Deployment of the system was very simple and easy. I attached the two included antennae and then I provided power to the WX100 receiver and cabled its output to a mic input at my mixer. I set the receiver to channel 01, and then connected to the WX160 base to the 920B mic that was sent for evaluation. I confirmed that the base had two batteries, and then pressed the power button on the rear of the base. It powered on and “woke up” in lock mode, with the mic open and ready for business. I pressed the lock button to put the unit back into momentary mode. I set the transmission frequency to channel 01, and almost immediately the RF indicator on the receiver illuminated. Then the audio signal present indicator illuminated as I spoke into the mic while pressing the talk button. The unit’s wake-up mode can be changed from mic on to mic off with the front-panel controls.
I was very pleased with the quality of the audio—the CAD mics are very transparent, considering their price. They’re not dead quiet, world-class mics with perfectly flat frequency response, but they are very good for such typical gooseneck applications as boardroom, courtroom, and podium. One minor issue is that due to its directionality and proximity effect, it’s a bit susceptible to plosives up close. Users will need to be made aware that a few inches distance from the mic is in order. Otherwise, it really does sound very good, as does the RF transmission—very clean and solid. I evaluated it all the way out to 100ft. with multiple intervening walls and heard absolutely no signal degradation whatsoever; it sounded the same as it did just a few feet away and with line-of-sight.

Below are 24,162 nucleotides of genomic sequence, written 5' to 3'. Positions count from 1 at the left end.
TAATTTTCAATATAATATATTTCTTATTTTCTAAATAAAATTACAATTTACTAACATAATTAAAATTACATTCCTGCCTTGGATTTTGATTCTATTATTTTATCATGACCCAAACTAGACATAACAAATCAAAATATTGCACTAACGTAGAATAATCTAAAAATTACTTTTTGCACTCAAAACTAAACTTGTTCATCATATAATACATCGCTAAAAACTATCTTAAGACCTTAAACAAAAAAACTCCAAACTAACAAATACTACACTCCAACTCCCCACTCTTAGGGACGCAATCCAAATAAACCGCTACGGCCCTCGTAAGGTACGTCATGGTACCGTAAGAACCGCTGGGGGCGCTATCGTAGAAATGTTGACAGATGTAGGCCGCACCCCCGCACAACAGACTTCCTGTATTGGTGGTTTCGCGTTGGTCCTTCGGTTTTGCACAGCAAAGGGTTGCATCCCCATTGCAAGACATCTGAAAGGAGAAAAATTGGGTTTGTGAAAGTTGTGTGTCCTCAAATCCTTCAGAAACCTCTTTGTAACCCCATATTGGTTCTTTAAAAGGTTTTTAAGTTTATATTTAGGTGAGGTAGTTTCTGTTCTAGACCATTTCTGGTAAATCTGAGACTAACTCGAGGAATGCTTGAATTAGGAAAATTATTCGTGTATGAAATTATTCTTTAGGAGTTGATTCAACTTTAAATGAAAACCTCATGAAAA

The system overall is very easy to use, sounds very good, and is very reasonably priced. It has some useful additional touches that increase its value, such as the fail-safe hard-wired XLR jack at the rear of the transmitter, just in case there’s some kind of RF catastrophe and the show must go on right away. The system’s 16 channels should be adequate for most business, house-of-worship, or government applications for which only a couple of microphones are necessary.
If a fully appointed conferencing system is what you need, you may want to examine other possibilities. If you just need one or even a small handful of good quality wireless gooseneck mics for podium or boardroom-type use, the CAD WX system is a very good value and worth consideration.
Pros: Good quality, great value for the money, some useful extras.
Cons: Somewhat susceptible to plosives at very close range.
Applications: Boardroom, courtroom, government, podium, house-of-worship
Price: $379 (WX160A); $338 (WX100); $169 (915B/920B)
WX160 with 915B/920B mics:
Operating principle (915B/920B): Condenser
Polar pattern (915B/920B): Cardioid
Frequency response: 150Hz-15KHz
Maximum SPL: 118dB
RF transmitter output: 50mW maximum
Modulation: FM, ± 40KHz peak
Net weight: 1lb 6.8oz (0.65Kg mass) (without batteries)
Power requirements: 2 AA alkaline or rechargeable
Battery life:>10 hours (alkaline)
Maximum Output Level
Balanced output: -10bBV
Unbalanced output: 10dBV
Balanced output: 200Ω
Unbalanced output: 100Ω
RF bandwidth: 38.4MHz
Switchable frequencies: 16
RF sensitivity: 95dBm >75dB S/N
Image rejection: >85dB
Squelch: Noise squelch and tone squelch
Multipath mitigation: True spatial diversity
Dimensions: 7-7/8"x5-7/8"x1- 3/4"
Net weight: 1lb 5oz (0.6Kg mass)
John McJunkin is the principal of Avalon Podcasting in Chandler, Ariz., and produces and co-hosts a top-rated morning radio talk show in Phoenix. He has consulted in the development of studios and installations and provides high-quality podcast and voice production services.